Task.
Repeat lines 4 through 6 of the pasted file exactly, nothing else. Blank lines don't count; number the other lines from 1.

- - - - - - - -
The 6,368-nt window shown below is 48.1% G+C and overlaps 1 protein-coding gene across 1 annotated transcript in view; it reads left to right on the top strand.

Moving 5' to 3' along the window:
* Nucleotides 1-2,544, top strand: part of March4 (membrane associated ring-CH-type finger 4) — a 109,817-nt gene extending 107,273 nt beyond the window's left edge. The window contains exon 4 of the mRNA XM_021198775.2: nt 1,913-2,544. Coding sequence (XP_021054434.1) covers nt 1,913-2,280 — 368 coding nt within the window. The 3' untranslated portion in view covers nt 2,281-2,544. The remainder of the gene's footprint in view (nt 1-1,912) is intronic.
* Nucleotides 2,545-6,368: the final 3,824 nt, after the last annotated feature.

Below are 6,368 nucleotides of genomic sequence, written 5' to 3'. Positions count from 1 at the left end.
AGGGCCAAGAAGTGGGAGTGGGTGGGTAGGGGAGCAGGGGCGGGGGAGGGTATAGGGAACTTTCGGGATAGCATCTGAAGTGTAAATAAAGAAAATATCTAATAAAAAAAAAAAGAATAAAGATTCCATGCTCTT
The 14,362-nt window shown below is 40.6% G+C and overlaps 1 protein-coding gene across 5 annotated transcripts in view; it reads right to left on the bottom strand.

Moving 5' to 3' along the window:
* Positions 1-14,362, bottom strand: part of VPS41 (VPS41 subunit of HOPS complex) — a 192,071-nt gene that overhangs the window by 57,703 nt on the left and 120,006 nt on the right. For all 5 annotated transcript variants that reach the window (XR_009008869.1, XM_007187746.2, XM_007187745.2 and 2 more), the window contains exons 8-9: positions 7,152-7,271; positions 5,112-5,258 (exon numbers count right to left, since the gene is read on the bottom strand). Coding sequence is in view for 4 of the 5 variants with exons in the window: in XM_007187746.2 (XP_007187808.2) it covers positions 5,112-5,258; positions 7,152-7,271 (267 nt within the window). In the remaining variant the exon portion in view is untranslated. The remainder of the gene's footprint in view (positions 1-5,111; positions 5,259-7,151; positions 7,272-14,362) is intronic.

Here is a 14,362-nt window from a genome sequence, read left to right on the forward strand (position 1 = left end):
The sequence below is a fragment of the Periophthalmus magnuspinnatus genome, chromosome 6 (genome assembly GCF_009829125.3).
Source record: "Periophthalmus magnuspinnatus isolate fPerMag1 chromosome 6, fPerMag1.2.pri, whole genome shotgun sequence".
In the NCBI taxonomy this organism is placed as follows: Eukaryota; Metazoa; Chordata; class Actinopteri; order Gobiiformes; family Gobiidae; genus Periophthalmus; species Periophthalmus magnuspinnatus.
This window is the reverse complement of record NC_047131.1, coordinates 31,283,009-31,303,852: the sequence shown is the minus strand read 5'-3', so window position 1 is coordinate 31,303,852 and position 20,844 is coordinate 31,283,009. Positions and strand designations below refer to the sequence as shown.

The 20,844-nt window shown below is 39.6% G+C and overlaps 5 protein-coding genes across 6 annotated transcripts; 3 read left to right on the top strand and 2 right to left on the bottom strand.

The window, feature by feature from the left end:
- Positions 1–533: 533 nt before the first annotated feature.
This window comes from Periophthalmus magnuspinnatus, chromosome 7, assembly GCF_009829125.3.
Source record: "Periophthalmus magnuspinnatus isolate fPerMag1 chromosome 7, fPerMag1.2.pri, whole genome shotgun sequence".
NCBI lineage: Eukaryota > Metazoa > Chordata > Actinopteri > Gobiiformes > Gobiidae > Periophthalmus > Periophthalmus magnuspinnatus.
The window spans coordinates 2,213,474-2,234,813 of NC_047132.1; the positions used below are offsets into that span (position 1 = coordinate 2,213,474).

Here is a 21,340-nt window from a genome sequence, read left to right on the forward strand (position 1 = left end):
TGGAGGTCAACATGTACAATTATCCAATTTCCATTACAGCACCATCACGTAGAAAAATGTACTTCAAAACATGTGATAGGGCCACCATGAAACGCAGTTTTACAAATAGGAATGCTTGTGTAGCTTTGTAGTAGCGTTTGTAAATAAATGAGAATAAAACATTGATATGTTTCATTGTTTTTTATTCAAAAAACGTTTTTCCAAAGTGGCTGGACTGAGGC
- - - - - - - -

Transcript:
* Nucleotides 2,545-6,368: the final 3,824 nt, after the last annotated feature.

Below are 6,368 nucleotides of genomic sequence, written 5' to 3'. Positions count from 1 at the left end.
AGGGCCAAGAAGTGGGAGTGGGTGGGTAGGGGAGCAGGGGCGGGGGAGGGTATAGGGAACTTTCGGGATAGCATCTGAAGTGTAAATAAAGAAAATATCTAATAAAAAAAAAAAGAATAAAGATTCCATGCTCTT